She bought the unicorn from the pet store: Six- to seven-year-olds are strongly inclined to generate natural explanations.


In two experiments (N = 64), we told 6- to 7-year-olds about improbable or impossible outcomes (Experiment 1) and about impossible outcomes concerning ordinary or magical agents (Experiment 2). In both experiments, children claimed that the outcomes were impossible and could not happen, but nonetheless generated realistic and natural explanations for the outcomes. These findings show that 6- to 7-year-olds are strongly inclined to provide natural explanations. The findings are also informative about children’s judgments about whether outcomes are possible, and further suggest that asymmetries between children’s predictions and explanations may stem from differences in how these 2 forms of reasoning are constrained by possibility. (PsycINFO Database Record (c) 2017 APA, all rights reserved)(image)

A unified framework for bounded and unbounded numerical estimation.


Representations of numerical value have been assessed by using bounded (e.g., 0–1,000) and unbounded (e.g., 0-?) number-line tasks, with considerable debate regarding whether 1 or both tasks elicit unique cognitive strategies (e.g., addition or subtraction) and require unique cognitive models. To test this, we examined how well a mixed log-linear model accounted for 86 5- to 9-year-olds’ estimates on bounded and unbounded number-line tasks and how well it predicted mathematical performance. Compared with mixtures of 4 alternative models, the mixed log-linear model better predicted 76% of individual children’s estimates on bounded number lines and 100% of children’s estimates on unbounded number lines. Furthermore, the distribution of estimates was fit better by a Bayesian log-linear model than by a Bayesian distributional model that depicted estimates as being anchored to varying number of reference points. Finally, estimates were generally more logarithmic on unbounded than bounded number lines, but logarithmicity scores on both tasks predicted addition and subtraction skills, whereas model parameters of alternative models failed to do so. Results suggest that the logarithmic-to-linear shift theory provides a simple, unified framework for numerical estimation with high descriptive adequacy and yields uniquely accurate predictions for children’s early math proficiency. (PsycINFO Database Record (c) 2017 APA, all rights reserved)(image)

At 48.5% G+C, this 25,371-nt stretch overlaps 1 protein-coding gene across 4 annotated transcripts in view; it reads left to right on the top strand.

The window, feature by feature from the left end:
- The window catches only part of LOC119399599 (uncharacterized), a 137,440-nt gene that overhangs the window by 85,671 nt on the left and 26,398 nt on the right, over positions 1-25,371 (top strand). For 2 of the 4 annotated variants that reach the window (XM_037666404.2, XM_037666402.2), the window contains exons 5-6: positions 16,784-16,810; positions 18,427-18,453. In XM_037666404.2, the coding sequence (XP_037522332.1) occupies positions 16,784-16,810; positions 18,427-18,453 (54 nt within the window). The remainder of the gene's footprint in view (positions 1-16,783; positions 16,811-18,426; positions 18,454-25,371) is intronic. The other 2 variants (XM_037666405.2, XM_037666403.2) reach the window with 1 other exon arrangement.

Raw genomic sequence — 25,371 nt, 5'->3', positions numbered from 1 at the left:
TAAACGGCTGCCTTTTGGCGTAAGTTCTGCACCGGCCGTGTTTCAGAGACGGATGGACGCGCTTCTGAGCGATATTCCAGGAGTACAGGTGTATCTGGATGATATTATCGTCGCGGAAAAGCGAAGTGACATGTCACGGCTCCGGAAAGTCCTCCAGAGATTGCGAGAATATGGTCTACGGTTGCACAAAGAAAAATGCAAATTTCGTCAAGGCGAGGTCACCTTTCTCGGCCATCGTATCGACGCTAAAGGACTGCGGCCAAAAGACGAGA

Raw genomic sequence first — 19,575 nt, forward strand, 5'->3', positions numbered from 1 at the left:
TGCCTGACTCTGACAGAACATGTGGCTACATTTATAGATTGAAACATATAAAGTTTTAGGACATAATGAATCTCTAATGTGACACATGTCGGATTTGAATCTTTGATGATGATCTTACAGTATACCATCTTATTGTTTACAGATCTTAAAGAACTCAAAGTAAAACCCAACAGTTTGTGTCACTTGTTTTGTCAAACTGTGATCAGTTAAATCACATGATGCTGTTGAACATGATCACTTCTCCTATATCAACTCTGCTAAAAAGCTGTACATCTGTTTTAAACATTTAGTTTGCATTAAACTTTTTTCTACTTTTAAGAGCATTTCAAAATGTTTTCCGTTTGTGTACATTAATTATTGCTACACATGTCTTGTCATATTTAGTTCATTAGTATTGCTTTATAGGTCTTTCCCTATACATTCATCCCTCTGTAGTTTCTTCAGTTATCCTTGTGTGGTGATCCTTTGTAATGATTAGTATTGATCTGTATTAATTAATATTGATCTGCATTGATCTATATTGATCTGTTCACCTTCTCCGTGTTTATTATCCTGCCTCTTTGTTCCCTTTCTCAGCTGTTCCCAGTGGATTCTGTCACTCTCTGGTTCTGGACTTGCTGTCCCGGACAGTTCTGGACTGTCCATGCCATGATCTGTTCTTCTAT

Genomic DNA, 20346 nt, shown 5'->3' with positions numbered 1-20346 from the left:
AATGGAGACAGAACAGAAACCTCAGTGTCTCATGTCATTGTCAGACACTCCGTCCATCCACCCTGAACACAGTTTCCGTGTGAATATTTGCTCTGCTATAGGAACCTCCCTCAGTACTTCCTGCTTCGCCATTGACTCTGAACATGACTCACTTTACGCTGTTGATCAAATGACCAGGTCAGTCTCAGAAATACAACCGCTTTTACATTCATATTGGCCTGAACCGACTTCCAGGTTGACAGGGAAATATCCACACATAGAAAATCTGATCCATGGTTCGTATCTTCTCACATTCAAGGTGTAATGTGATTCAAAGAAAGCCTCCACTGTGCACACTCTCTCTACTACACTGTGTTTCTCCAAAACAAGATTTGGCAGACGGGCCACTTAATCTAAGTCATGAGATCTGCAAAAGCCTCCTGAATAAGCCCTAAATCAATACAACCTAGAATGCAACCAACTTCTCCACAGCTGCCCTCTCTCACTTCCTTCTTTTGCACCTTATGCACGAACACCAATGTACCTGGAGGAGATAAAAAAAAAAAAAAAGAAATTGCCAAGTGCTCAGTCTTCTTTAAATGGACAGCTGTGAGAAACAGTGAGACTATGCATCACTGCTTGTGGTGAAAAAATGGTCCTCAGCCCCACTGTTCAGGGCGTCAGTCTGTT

Analogical processes in children’s understanding of spatial representations.